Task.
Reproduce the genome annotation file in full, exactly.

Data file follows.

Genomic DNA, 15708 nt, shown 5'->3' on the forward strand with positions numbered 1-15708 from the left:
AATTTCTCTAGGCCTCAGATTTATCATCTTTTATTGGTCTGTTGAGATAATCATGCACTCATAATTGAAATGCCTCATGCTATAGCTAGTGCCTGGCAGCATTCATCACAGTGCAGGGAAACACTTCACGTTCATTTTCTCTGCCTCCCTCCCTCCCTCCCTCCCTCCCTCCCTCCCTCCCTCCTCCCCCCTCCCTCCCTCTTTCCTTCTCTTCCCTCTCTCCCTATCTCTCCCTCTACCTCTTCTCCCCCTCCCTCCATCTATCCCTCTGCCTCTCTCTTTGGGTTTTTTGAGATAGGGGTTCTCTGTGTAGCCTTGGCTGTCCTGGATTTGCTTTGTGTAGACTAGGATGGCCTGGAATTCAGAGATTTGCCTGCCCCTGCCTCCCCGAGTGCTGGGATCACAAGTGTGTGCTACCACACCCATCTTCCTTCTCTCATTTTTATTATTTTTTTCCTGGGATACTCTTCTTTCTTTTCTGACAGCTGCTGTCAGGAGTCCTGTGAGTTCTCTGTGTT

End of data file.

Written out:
Genomic DNA, 15708 nt, shown 5'->3' on the forward strand with positions numbered 1-15708 from the left:
AATTTCTCTAGGCCTCAGATTTATCATCTTTTATTGGTCTGTTGAGATAATCATGCACTCATAATTGAAATGCCTCATGCTATAGCTAGTGCCTGGCAGCATTCATCACAGTGCAGGGAAACACTTCACGTTCATTTTCTCTGCCTCCCTCCCTCCCTCCCTCCCTCCCTCCCTCCCTCCCTCCTCCCCCCTCCCTCCCTCTTTCCTTCTCTTCCCTCTCTCCCTATCTCTCCCTCTACCTCTTCTCCCCCTCCCTCCATCTATCCCTCTGCCTCTCTCTTTGGGTTTTTTGAGATAGGGGTTCTCTGTGTAGCCTTGGCTGTCCTGGATTTGCTTTGTGTAGACTAGGATGGCCTGGAATTCAGAGATTTGCCTGCCCCTGCCTCCCCGAGTGCTGGGATCACAAGTGTGTGCTACCACACCCATCTTCCTTCTCTCATTTTTATTATTTTTTTCCTGGGATACTCTTCTTTCTTTTCTGACAGCTGCTGTCAGGAGTCCTGTGAGTTCTCTGTGTT